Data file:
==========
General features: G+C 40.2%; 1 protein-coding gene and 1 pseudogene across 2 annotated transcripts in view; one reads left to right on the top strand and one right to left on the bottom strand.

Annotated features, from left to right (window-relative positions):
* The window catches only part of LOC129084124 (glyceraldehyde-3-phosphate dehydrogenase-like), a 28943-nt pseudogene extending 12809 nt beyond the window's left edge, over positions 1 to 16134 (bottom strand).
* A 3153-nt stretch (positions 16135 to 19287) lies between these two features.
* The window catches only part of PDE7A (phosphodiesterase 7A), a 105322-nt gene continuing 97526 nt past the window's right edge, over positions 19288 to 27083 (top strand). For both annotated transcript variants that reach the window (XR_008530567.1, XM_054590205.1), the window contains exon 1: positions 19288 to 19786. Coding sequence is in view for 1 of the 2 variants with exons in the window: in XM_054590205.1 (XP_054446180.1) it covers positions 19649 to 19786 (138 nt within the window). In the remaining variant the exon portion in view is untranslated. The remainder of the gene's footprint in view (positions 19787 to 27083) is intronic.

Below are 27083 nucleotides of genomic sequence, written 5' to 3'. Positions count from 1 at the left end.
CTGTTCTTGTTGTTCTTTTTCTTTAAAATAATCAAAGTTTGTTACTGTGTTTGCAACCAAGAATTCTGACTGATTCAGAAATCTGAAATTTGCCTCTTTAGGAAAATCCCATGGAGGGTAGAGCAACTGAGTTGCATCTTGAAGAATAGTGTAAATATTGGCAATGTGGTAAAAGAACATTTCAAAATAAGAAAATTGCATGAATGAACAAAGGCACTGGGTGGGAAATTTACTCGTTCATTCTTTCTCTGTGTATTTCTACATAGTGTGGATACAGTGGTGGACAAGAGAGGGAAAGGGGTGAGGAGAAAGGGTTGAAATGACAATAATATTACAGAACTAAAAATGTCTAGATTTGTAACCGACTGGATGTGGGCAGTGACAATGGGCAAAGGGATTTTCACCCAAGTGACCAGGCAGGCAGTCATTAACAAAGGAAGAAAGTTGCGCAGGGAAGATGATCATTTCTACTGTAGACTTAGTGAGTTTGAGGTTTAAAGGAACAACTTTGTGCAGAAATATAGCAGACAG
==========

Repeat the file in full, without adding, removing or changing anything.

General features: G+C 40.2%; 1 protein-coding gene and 1 pseudogene across 2 annotated transcripts in view; one reads left to right on the top strand and one right to left on the bottom strand.

Annotated features, from left to right (window-relative positions):
* The window catches only part of LOC129084124 (glyceraldehyde-3-phosphate dehydrogenase-like), a 28943-nt pseudogene extending 12809 nt beyond the window's left edge, over positions 1 to 16134 (bottom strand).
* A 3153-nt stretch (positions 16135 to 19287) lies between these two features.
* The window catches only part of PDE7A (phosphodiesterase 7A), a 105322-nt gene continuing 97526 nt past the window's right edge, over positions 19288 to 27083 (top strand). For both annotated transcript variants that reach the window (XR_008530567.1, XM_054590205.1), the window contains exon 1: positions 19288 to 19786. Coding sequence is in view for 1 of the 2 variants with exons in the window: in XM_054590205.1 (XP_054446180.1) it covers positions 19649 to 19786 (138 nt within the window). In the remaining variant the exon portion in view is untranslated. The remainder of the gene's footprint in view (positions 19787 to 27083) is intronic.

Below are 27083 nucleotides of genomic sequence, written 5' to 3'. Positions count from 1 at the left end.
CTGTTCTTGTTGTTCTTTTTCTTTAAAATAATCAAAGTTTGTTACTGTGTTTGCAACCAAGAATTCTGACTGATTCAGAAATCTGAAATTTGCCTCTTTAGGAAAATCCCATGGAGGGTAGAGCAACTGAGTTGCATCTTGAAGAATAGTGTAAATATTGGCAATGTGGTAAAAGAACATTTCAAAATAAGAAAATTGCATGAATGAACAAAGGCACTGGGTGGGAAATTTACTCGTTCATTCTTTCTCTGTGTATTTCTACATAGTGTGGATACAGTGGTGGACAAGAGAGGGAAAGGGGTGAGGAGAAAGGGTTGAAATGACAATAATATTACAGAACTAAAAATGTCTAGATTTGTAACCGACTGGATGTGGGCAGTGACAATGGGCAAAGGGATTTTCACCCAAGTGACCAGGCAGGCAGTCATTAACAAAGGAAGAAAGTTGCGCAGGGAAGATGATCATTTCTACTGTAGACTTAGTGAGTTTGAGGTTTAAAGGAACAACTTTGTGCAGAAATATAGCAGACAG